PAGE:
Recently two close friends have expressed their deep suffering to me. Both of them seem deeply trapped in the boxes of their own structure. Though they are versed in the tenets and principles of yoga, their practices seem to remain external to the source of their struggles. As yoga becomes more widely practiced, and there are so many names for "types" or "styles" of yoga, so many studios, and classes offered through gyms and community organizations, this is bound to happen. As with all activities, one can study almost endlessly and participate in the activity without letting go, squeezing what is learned into the structure that is already there. It is both dangerous and liberating to allow the structure to shift and integrate the new level of understanding. In Kripalu yoga, where I gained my certification, it is not about any set sequences or required practices, but about the inquiry towards radical self acceptance. For me, radical self acceptance is the cessation of suffering and the offering of one's energy as part of the world, rather than separated from it.
There is so much difference when I practice on my own and when I take a class. The external direction of a class is so helpful to draw attention to unusual and revealing aspects, giving a carefully organized sequence of events based on well known and understood processes of the body and mind. It is this that I offer as a teacher, and I benefit from so many times as a student myself. This was not just true at the start of my yoga journey, but is true now and probably will be at every stage of my practice.
Along with classes, I encourage each person to approach their own practice with curiosity and patience. This seems to me to be the path to understanding oneself fully and integrating what we are into our daily lives. One way is to choose an asana and just explore getting there, being there, and where it goes. Another is to try following the sequence you remember from classes and see what your body remembers, allowing yourself to spend more or less time on the way, adding what your body asks for, and giving yourself permission to breathe all the way through. An exploration can focus on a particular theme - for example, working with twists, or adding in asanas to sun salutation sequences to build strength, or focusing on energy and breath relationships through pranayama using bellows breath and kapalabhati followed by soothing nadi shoduna.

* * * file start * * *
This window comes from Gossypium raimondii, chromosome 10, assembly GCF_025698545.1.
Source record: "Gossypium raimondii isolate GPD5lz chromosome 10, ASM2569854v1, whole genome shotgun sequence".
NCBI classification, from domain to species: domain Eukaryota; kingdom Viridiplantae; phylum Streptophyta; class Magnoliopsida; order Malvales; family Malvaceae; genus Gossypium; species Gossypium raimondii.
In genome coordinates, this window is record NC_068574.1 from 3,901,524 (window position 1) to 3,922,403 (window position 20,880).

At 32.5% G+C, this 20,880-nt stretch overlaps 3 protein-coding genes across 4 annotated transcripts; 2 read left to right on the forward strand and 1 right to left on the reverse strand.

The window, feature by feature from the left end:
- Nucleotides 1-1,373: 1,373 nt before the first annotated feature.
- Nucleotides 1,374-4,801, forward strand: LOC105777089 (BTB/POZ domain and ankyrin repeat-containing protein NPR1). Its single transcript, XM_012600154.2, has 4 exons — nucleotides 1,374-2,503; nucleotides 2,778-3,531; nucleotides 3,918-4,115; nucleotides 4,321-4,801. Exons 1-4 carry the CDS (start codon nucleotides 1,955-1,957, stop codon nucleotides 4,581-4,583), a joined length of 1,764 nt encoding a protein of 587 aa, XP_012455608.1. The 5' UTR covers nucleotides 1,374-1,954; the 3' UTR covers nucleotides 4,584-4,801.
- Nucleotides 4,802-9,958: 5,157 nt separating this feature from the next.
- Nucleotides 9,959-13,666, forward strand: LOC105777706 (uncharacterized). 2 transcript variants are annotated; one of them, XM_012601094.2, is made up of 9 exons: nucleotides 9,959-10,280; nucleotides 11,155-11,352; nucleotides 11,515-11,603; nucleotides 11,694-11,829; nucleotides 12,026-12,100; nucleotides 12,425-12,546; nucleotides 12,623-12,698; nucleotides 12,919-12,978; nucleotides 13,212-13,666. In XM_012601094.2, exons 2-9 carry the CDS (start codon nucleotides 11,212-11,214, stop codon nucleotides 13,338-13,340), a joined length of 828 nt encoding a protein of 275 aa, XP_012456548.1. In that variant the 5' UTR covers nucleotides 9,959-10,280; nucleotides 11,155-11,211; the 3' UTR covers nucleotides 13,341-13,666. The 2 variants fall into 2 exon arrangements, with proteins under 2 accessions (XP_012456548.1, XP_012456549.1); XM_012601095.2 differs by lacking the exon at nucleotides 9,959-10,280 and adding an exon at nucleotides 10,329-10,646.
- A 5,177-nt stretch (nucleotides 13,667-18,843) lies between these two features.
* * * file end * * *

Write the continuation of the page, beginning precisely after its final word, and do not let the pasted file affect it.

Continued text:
I feel deep compassion for my friends. So many times I, too, am feeling trapped in my own structure or that of the relationships I have created, or the mindsets I have taken related to the world around me. The structures within which I can feel so stuck are some that have served me in the past but no longer do so. The suffering my friends feel is the life guard's warning flag to indicate the strong rip tide current. It is not the rip tide itself, nor the life guard. And yet, it is as though they are watching the life guard waving the flag without understanding the signal itself. As long as the focus of their attention is on their suffering, it is the suffering they experience. Like swimming into a rip tide, this is exhausting and fruitless. No strategy seems to work, no amount of strength seems to end the travail.
Turning attention towards the causes of suffering allows us to understand that the current is there, a defined and clear circumstance. Once you see it there, you do not have to choose to swim against it. As with self knowledge, one can use energy to swim across the narrow band of the rip tide through to the other side, or if exhausted, even allow the tide to carry one until its strength is dispersed. The part of the self that pushes into that tide and fights and struggles, suffers and feels hopeless and defeated, lost and overwhelmed is a part of the self that can be seen for what it is. This strategy for dealing with the situation as it is perceived -- the current is terribly strong I must swim against it with all my might -- can be seen for what it is.
Letting go is the deepest part of practice. Seeing one's own structure is beyond the strategies and the tides: the fear, the uncertainty, failure, shame, loss, the defined and limited self. The choice is there to get out of the rip tide. Choosing to swim against it is perhaps the most painful choice and will continue to cause the pain until the swimmer sees their choice.